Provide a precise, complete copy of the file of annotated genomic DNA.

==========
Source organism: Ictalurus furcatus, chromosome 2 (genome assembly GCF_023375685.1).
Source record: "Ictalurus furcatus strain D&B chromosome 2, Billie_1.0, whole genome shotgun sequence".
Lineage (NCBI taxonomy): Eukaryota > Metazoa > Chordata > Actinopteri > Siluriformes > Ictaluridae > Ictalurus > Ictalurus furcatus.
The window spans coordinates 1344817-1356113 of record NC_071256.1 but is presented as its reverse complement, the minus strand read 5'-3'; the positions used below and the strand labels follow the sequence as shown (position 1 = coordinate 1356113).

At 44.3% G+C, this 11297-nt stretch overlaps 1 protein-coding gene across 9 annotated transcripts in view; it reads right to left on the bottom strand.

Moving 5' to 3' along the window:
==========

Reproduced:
Source organism: Ictalurus furcatus, chromosome 2 (genome assembly GCF_023375685.1).
Source record: "Ictalurus furcatus strain D&B chromosome 2, Billie_1.0, whole genome shotgun sequence".
Lineage (NCBI taxonomy): Eukaryota > Metazoa > Chordata > Actinopteri > Siluriformes > Ictaluridae > Ictalurus > Ictalurus furcatus.
The window spans coordinates 1344817-1356113 of record NC_071256.1 but is presented as its reverse complement, the minus strand read 5'-3'; the positions used below and the strand labels follow the sequence as shown (position 1 = coordinate 1356113).

At 44.3% G+C, this 11297-nt stretch overlaps 1 protein-coding gene across 9 annotated transcripts in view; it reads right to left on the bottom strand.

Moving 5' to 3' along the window: